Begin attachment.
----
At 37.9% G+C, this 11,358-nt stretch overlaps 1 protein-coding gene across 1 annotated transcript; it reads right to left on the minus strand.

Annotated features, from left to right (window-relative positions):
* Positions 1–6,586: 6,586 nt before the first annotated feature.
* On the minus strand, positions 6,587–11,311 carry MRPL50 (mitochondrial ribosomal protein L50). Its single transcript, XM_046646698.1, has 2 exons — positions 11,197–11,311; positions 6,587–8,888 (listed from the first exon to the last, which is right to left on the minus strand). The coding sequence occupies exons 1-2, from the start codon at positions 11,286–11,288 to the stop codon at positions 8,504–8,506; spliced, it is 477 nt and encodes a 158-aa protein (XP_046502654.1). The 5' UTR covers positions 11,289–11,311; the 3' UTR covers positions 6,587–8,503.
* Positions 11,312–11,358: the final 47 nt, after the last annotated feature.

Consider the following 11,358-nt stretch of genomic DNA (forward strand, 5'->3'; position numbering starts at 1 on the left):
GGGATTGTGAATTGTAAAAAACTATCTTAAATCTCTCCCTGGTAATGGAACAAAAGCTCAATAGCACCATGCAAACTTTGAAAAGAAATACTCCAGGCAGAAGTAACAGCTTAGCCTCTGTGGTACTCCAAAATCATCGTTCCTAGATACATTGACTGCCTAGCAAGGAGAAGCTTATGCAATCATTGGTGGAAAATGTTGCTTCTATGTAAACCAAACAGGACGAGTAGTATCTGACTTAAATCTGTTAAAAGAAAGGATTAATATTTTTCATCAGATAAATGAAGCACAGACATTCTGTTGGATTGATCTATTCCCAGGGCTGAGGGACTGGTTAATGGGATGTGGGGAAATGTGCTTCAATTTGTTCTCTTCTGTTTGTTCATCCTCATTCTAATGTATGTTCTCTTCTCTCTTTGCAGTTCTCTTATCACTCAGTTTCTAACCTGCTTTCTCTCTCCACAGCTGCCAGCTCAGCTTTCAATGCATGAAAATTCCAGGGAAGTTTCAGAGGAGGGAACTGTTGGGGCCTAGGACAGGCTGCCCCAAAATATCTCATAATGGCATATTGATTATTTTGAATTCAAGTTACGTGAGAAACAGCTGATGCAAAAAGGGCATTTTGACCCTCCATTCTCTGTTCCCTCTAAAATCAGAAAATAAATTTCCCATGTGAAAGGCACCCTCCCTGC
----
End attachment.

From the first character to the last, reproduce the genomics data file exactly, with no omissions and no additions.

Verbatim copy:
At 37.9% G+C, this 11,358-nt stretch overlaps 1 protein-coding gene across 1 annotated transcript; it reads right to left on the minus strand.

Annotated features, from left to right (window-relative positions):
* Positions 1–6,586: 6,586 nt before the first annotated feature.
* On the minus strand, positions 6,587–11,311 carry MRPL50 (mitochondrial ribosomal protein L50). Its single transcript, XM_046646698.1, has 2 exons — positions 11,197–11,311; positions 6,587–8,888 (listed from the first exon to the last, which is right to left on the minus strand). The coding sequence occupies exons 1-2, from the start codon at positions 11,286–11,288 to the stop codon at positions 8,504–8,506; spliced, it is 477 nt and encodes a 158-aa protein (XP_046502654.1). The 5' UTR covers positions 11,289–11,311; the 3' UTR covers positions 6,587–8,503.
* Positions 11,312–11,358: the final 47 nt, after the last annotated feature.

Consider the following 11,358-nt stretch of genomic DNA (forward strand, 5'->3'; position numbering starts at 1 on the left):
GGGATTGTGAATTGTAAAAAACTATCTTAAATCTCTCCCTGGTAATGGAACAAAAGCTCAATAGCACCATGCAAACTTTGAAAAGAAATACTCCAGGCAGAAGTAACAGCTTAGCCTCTGTGGTACTCCAAAATCATCGTTCCTAGATACATTGACTGCCTAGCAAGGAGAAGCTTATGCAATCATTGGTGGAAAATGTTGCTTCTATGTAAACCAAACAGGACGAGTAGTATCTGACTTAAATCTGTTAAAAGAAAGGATTAATATTTTTCATCAGATAAATGAAGCACAGACATTCTGTTGGATTGATCTATTCCCAGGGCTGAGGGACTGGTTAATGGGATGTGGGGAAATGTGCTTCAATTTGTTCTCTTCTGTTTGTTCATCCTCATTCTAATGTATGTTCTCTTCTCTCTTTGCAGTTCTCTTATCACTCAGTTTCTAACCTGCTTTCTCTCTCCACAGCTGCCAGCTCAGCTTTCAATGCATGAAAATTCCAGGGAAGTTTCAGAGGAGGGAACTGTTGGGGCCTAGGACAGGCTGCCCCAAAATATCTCATAATGGCATATTGATTATTTTGAATTCAAGTTACGTGAGAAACAGCTGATGCAAAAAGGGCATTTTGACCCTCCATTCTCTGTTCCCTCTAAAATCAGAAAATAAATTTCCCATGTGAAAGGCACCCTCCCTGC